No ads have been saved yet.
Your last viewed and saved ads will appear here

Signs Of A Happy And Healthy Horse

Horse lovers, everywhere, should know the signs of a happy and healthy horse. Whether you own, train, ride, show, or anything and everything in between, you should be able to look at and spend time with a horse and say “that horse is doing well” or “that horse is doing poorly”. Some of the signs are obvious, others are harder to observe consistently, but all are important to know. This list is pretty similar across the board for most horses, although every situation is differen. It can be broken down into a few categories:


- Bright eyes

- Shiny coat

- Strong mane and tail

- Solid, strong feet

- Good weight (not too thin, not too fat!)

- No lameness or stiffness


- Eating well

- Drinking water regularly

- Good manure

- Playful or relatively active during turnout 

- Going well under saddle (if applicable)


- Generally pleasant demeanor towards humans and other horses

- Happy to see you

- Not causing trouble (breaking fence boards, stall manners, etc.)

- Overall good manners (no aggression)

Working with your trainer, vet, farrier, and barn staff is an important part of ensuring that your horse is as healthy and happy as possible. Also, keep in mind that every horse will be different when it comes to things like habits and attitude, and older horses or horses with various health conditions may be different in appearance from horses that are younger. And of course previous injuries factor into the appearance category as well. Training can be a big part of helping your horse be happy, as horses are generally happier when they have set boundaries. Routine will also make a big difference in a horse’s attitude and habits. Health and happiness go hand in hand, especially when it comes to horses, and knowing these signs will help you determine how well your horse, and other horses, are doing.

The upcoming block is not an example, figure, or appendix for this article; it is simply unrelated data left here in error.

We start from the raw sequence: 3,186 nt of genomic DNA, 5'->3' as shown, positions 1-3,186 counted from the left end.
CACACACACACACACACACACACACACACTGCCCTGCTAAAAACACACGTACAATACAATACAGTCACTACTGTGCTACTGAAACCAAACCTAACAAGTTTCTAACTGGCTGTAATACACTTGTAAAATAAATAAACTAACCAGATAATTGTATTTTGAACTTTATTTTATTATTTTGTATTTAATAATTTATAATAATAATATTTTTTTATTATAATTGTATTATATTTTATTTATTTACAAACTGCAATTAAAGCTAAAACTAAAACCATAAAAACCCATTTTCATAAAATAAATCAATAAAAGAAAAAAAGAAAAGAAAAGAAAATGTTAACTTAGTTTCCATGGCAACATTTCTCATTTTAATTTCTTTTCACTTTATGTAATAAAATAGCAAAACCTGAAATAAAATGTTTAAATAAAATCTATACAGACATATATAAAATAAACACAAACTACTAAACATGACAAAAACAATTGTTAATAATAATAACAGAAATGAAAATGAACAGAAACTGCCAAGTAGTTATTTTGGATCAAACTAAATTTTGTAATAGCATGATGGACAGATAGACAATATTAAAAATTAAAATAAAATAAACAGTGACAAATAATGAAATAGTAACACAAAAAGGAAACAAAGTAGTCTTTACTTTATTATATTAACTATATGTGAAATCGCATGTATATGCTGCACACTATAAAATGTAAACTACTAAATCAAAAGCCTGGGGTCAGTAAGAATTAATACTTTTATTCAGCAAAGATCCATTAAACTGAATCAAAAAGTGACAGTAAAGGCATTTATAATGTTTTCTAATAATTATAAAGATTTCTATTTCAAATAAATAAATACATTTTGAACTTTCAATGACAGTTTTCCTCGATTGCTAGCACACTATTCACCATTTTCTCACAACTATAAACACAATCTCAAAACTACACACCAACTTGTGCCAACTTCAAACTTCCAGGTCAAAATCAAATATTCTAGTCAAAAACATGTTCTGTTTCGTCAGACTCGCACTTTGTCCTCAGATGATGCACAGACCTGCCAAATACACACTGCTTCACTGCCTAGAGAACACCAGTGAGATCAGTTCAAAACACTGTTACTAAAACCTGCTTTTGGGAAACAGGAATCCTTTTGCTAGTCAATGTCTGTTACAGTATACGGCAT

Emily Liebman
Horse Trainer/Instructor
Published on 10-02-2020
Emily is a trainer and instructor located in southeastern Michigan. She has over twenty years of horse experience, riding both English and Western while studying both classical training and natural horsemanship. Emily specializes in working with problem horses. She currently owns a Quarter Horse/Percheron named Moose.